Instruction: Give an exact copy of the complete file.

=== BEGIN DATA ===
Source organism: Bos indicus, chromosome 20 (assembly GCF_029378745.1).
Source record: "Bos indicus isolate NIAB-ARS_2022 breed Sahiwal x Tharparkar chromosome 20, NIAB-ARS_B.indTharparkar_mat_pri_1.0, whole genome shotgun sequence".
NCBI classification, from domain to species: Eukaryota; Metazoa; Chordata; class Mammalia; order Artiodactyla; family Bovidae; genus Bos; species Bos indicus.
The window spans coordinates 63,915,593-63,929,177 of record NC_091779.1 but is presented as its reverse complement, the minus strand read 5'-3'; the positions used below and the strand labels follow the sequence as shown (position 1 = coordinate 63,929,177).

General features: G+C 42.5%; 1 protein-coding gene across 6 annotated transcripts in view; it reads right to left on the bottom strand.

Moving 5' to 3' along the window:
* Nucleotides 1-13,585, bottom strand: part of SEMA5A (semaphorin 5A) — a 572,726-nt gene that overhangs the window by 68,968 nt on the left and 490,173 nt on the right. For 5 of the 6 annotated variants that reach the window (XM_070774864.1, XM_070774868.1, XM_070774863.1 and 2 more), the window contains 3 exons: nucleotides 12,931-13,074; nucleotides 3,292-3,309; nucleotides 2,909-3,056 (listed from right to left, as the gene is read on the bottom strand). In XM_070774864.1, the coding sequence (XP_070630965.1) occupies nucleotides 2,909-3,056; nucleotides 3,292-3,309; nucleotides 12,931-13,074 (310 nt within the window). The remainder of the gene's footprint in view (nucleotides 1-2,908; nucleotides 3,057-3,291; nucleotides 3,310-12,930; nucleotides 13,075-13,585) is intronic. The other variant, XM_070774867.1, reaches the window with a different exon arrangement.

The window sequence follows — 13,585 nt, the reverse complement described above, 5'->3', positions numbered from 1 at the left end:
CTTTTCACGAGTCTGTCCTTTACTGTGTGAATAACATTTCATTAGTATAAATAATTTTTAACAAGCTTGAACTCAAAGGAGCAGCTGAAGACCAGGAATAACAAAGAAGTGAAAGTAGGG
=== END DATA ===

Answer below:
Source organism: Bos indicus, chromosome 20 (assembly GCF_029378745.1).
Source record: "Bos indicus isolate NIAB-ARS_2022 breed Sahiwal x Tharparkar chromosome 20, NIAB-ARS_B.indTharparkar_mat_pri_1.0, whole genome shotgun sequence".
NCBI classification, from domain to species: Eukaryota; Metazoa; Chordata; class Mammalia; order Artiodactyla; family Bovidae; genus Bos; species Bos indicus.
The window spans coordinates 63,915,593-63,929,177 of record NC_091779.1 but is presented as its reverse complement, the minus strand read 5'-3'; the positions used below and the strand labels follow the sequence as shown (position 1 = coordinate 63,929,177).

General features: G+C 42.5%; 1 protein-coding gene across 6 annotated transcripts in view; it reads right to left on the bottom strand.

Moving 5' to 3' along the window:
* Nucleotides 1-13,585, bottom strand: part of SEMA5A (semaphorin 5A) — a 572,726-nt gene that overhangs the window by 68,968 nt on the left and 490,173 nt on the right. For 5 of the 6 annotated variants that reach the window (XM_070774864.1, XM_070774868.1, XM_070774863.1 and 2 more), the window contains 3 exons: nucleotides 12,931-13,074; nucleotides 3,292-3,309; nucleotides 2,909-3,056 (listed from right to left, as the gene is read on the bottom strand). In XM_070774864.1, the coding sequence (XP_070630965.1) occupies nucleotides 2,909-3,056; nucleotides 3,292-3,309; nucleotides 12,931-13,074 (310 nt within the window). The remainder of the gene's footprint in view (nucleotides 1-2,908; nucleotides 3,057-3,291; nucleotides 3,310-12,930; nucleotides 13,075-13,585) is intronic. The other variant, XM_070774867.1, reaches the window with a different exon arrangement.

The window sequence follows — 13,585 nt, the reverse complement described above, 5'->3', positions numbered from 1 at the left end:
CTTTTCACGAGTCTGTCCTTTACTGTGTGAATAACATTTCATTAGTATAAATAATTTTTAACAAGCTTGAACTCAAAGGAGCAGCTGAAGACCAGGAATAACAAAGAAGTGAAAGTAGGG